Background: Inadequate adherence to prescribed analgesics may be one of the reasons why patients with cancer experience unrelieved pain. Adherence is directly influenced by patients' barriers about pain management. Patient pain education programs (PEPs) have been developed to reduce patients' barriers and increase patients' adherence to their analgesics. The purpose of this article was to evaluate patients' adherence in patients receiving a pain consult and patient pain education in comparison with patients receiving standard pain treatment (standard care [SC]), to better explore the difficulties in medication adherence in cancer-related pain and the effects of PEP. Methods: In 54 adult outpatients with cancer-related pain, patients' adherence to the prescribed around-the-clock analgesics was measured with a Medication Event Monitoring System, in the following time intervals: weeks 1 and 2, weeks 3 and 4, and weeks 7 and 8 after randomization. Adherence was differentiated into taking adherence, taking the correct dose, and taking analgesics at the right time intervals. Results: Taking adherence increased in the intervention group compared to baseline (from 91% to 93%) and decreased in the SC group (from 85% to 78%; P < 0.05). At the end of the study, more patients in the intervention group took their analgesics at the right intervals (78%) than did patients in the SC group (64%, P < 0.05). During the study, patients were more adherent to opioids than to World Health Organization step 1 analgesics. Conclusion: The combined intervention can increase adherence. The true problem in pain management is that patients do not take their prescribed analgesics at the right time intervals. With the detailed adherence information from this study, it is possible to further tailor patient education to the individual patient.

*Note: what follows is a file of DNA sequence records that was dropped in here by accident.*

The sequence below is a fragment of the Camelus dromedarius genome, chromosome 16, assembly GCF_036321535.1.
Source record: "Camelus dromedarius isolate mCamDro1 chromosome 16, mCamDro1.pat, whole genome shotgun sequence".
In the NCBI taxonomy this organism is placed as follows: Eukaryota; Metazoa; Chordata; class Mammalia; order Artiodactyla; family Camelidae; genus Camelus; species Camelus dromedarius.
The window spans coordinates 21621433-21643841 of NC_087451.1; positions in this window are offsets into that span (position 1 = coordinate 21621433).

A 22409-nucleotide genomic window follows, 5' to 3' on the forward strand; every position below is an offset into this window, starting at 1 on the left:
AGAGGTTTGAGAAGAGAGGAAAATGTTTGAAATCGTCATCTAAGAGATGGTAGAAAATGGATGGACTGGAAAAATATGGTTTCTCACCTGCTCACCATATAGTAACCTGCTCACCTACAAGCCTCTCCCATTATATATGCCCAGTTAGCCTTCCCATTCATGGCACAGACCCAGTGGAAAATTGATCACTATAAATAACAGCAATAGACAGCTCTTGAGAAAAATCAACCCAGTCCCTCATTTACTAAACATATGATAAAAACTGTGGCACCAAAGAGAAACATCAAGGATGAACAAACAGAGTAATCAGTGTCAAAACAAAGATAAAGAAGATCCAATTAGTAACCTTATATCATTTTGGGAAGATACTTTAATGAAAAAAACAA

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Pain Practice
Erasmus MC: University Medical Center Rotterdam

Oldenmenger, W., Sillevis Smitt, P., de Raaf, P., & van der Rijt, C. (2017). Adherence to Analgesics in Oncology Outpatients: Focus on Taking Analgesics on Time. Pain Practice, 17(5), 616–624. doi:10.1111/papr.12490